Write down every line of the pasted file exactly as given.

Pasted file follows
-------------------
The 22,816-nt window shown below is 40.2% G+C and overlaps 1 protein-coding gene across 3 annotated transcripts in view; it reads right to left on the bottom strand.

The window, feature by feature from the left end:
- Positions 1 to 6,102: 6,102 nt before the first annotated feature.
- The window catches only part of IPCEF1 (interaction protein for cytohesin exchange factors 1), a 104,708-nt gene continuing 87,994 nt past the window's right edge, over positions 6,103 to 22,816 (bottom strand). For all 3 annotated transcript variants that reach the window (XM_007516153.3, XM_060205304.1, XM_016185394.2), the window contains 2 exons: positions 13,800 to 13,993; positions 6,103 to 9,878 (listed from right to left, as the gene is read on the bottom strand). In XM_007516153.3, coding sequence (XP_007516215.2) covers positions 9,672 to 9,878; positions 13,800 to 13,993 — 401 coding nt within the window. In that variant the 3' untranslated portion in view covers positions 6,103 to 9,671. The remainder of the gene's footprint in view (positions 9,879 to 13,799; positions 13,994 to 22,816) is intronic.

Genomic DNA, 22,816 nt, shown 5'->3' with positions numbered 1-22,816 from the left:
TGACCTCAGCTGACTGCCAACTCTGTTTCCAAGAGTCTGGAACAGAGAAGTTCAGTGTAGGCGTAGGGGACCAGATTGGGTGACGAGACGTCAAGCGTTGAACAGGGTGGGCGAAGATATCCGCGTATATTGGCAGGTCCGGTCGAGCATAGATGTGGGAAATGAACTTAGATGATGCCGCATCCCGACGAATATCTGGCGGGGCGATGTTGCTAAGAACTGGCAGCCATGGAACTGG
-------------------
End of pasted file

The 22,816-nt window shown below is 40.2% G+C and overlaps 1 protein-coding gene across 3 annotated transcripts in view; it reads right to left on the bottom strand.

The window, feature by feature from the left end:
- Positions 1 to 6,102: 6,102 nt before the first annotated feature.
- The window catches only part of IPCEF1 (interaction protein for cytohesin exchange factors 1), a 104,708-nt gene continuing 87,994 nt past the window's right edge, over positions 6,103 to 22,816 (bottom strand). For all 3 annotated transcript variants that reach the window (XM_007516153.3, XM_060205304.1, XM_016185394.2), the window contains 2 exons: positions 13,800 to 13,993; positions 6,103 to 9,878 (listed from right to left, as the gene is read on the bottom strand). In XM_007516153.3, coding sequence (XP_007516215.2) covers positions 9,672 to 9,878; positions 13,800 to 13,993 — 401 coding nt within the window. In that variant the 3' untranslated portion in view covers positions 6,103 to 9,671. The remainder of the gene's footprint in view (positions 9,879 to 13,799; positions 13,994 to 22,816) is intronic.

Genomic DNA, 22,816 nt, shown 5'->3' with positions numbered 1-22,816 from the left:
TGACCTCAGCTGACTGCCAACTCTGTTTCCAAGAGTCTGGAACAGAGAAGTTCAGTGTAGGCGTAGGGGACCAGATTGGGTGACGAGACGTCAAGCGTTGAACAGGGTGGGCGAAGATATCCGCGTATATTGGCAGGTCCGGTCGAGCATAGATGTGGGAAATGAACTTAGATGATGCCGCATCCCGACGAATATCTGGCGGGGCGATGTTGCTAAGAACTGGCAGCCATGGAACTGG